for that absence, a mode of resistance to any medium through which that
absence could be mitigated. Ignorance, he insisted, cuts across the
grain of misrecognition, for misrecognition still embodies an idea of
what is being misrecognized.
In this instance, Lacans theory
couldnt yield more truth. Crouch and his cohorts are not merely missing
the point. They intentionally disregard the core of Kanye Wests antipathy
for books. Beyond being a proud nonreader of books (notice the
emphasis on bookshe might be an avid reader of scholarly
journals, business magazines, online articles, speeches, etc.), he mentioned
sharing no such sentiments for information. This is critical.
I like to get information from
doing stuff like actually talking to people and living real life.
In Peak Learning: How to Create
Your Own Lifelong Education Program for Personal Enjoyment and Professional
Success, Ronald Gross explains how different learning styles can
produce the same result, under variable conditions. He gave an example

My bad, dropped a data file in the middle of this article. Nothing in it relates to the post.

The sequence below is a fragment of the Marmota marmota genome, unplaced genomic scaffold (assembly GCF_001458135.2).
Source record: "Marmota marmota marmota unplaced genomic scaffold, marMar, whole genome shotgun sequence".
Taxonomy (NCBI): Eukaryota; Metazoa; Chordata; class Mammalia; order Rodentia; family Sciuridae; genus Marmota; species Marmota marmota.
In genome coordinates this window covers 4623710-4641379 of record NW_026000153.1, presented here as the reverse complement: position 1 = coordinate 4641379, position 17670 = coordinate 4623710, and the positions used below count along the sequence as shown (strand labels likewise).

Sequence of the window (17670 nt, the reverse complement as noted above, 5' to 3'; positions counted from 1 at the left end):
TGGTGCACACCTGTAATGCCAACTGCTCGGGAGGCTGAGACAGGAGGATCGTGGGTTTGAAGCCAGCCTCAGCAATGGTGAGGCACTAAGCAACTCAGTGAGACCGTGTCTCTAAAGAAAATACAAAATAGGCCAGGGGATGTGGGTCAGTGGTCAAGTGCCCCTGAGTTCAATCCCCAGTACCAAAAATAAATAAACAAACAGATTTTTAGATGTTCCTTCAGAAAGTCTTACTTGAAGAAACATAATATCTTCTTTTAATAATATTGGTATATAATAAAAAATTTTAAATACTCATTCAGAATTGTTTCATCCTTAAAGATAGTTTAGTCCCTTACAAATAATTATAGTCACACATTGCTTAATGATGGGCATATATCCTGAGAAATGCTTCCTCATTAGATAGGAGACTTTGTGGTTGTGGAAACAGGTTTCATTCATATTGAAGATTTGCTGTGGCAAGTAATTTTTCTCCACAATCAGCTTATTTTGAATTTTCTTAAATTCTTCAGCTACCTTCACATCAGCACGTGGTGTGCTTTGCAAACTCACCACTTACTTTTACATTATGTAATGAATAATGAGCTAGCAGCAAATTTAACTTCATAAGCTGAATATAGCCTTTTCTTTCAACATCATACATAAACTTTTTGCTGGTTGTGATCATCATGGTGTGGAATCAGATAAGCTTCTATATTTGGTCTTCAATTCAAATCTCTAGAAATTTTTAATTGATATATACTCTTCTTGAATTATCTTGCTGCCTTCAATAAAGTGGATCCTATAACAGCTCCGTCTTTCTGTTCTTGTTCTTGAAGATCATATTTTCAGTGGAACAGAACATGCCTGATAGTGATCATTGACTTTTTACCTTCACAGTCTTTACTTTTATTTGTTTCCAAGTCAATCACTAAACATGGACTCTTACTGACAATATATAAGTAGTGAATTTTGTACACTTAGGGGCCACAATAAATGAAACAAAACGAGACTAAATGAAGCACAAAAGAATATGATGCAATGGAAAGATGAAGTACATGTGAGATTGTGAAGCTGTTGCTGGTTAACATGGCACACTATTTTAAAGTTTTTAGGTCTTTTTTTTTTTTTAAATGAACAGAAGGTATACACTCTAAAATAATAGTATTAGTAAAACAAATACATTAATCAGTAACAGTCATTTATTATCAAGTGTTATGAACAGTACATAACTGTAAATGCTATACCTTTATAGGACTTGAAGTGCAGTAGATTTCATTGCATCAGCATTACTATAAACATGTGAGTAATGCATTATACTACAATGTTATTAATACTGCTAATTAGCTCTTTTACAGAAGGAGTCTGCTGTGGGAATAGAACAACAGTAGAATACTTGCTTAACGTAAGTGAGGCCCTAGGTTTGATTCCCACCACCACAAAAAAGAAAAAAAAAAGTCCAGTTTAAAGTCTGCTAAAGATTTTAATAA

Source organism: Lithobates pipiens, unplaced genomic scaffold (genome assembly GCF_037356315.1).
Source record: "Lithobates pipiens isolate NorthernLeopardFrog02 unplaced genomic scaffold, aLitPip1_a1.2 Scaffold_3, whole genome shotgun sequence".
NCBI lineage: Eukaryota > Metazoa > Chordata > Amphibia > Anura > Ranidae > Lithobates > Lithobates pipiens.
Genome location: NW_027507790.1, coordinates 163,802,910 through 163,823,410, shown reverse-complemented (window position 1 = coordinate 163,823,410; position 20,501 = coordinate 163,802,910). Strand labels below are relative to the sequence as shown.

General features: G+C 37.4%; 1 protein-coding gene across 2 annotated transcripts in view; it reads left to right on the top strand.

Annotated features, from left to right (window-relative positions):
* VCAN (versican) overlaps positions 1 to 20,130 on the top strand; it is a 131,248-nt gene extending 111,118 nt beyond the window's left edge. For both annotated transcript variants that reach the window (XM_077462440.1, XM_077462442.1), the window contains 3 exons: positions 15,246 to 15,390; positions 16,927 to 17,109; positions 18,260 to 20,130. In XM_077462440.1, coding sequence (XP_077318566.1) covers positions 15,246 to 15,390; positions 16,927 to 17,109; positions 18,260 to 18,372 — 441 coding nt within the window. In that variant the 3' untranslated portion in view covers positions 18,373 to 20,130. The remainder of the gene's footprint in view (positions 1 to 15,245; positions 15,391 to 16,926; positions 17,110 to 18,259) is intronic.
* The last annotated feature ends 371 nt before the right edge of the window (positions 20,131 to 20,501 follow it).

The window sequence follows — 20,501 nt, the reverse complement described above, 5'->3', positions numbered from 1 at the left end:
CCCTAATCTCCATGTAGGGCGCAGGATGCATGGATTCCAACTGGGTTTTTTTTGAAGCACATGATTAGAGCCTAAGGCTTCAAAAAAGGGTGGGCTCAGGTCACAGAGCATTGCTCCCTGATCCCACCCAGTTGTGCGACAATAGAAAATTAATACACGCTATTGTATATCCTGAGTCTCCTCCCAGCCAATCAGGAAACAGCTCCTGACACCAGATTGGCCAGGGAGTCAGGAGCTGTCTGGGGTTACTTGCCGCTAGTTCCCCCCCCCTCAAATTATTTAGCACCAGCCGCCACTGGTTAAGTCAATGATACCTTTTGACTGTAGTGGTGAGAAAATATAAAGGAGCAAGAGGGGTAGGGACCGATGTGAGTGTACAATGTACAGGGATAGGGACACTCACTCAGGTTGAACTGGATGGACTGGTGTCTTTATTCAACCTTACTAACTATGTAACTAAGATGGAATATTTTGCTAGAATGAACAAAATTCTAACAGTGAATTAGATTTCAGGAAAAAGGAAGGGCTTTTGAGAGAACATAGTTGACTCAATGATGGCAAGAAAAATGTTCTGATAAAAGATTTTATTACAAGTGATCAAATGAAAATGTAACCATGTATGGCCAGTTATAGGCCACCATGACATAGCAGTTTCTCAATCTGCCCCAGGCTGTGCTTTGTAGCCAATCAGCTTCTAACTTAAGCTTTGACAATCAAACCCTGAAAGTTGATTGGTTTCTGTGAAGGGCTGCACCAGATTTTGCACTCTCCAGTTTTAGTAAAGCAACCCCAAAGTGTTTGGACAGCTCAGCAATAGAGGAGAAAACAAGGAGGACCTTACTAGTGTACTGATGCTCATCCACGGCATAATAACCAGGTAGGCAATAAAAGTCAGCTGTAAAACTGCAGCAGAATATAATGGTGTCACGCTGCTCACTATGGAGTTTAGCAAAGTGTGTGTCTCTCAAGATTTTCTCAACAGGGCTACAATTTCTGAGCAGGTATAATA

of a New York apparel-industry trade Editor, Nicholas Naritz, who discovered
that in trying to learn about French culture, he felt uneasy at the
scraps of knowledge he was accumulating, as he put it, from an
assortment of books he had bought. [Gross, Ronald. Peak Learning: How to
Create Your Own Lifelong Education Program for Personal Enjoyment and
Los Angeles: Jeremy P. Tarcher, Inc., 1991., p. 83.]
It is unclear whether Nicholas was
a book-lover or not, but he soon discovered that his preferred way
of learning [was to] absorb the spirit of a field by talking with
people in it.
This is what Kanye meant by actually
talking to people and living real life. Living
Nicholas Naritz, through a series of
brain exercises, arrived at that conclusion, which led to discarding
the books and magazines he had picked up to learn about French culture
and, instead, attending events at the Alliance Française. He
later reported: I just picked up what I needed to know, just by osmosis.
Its unlikely Kanyes critics would
be willing to embrace this unorthodox perspective. Again: Ignorance.
Is. A. Passion.
The only criticism I find credible,
vis-à-vis such comments, is that it often leads to the perpetuation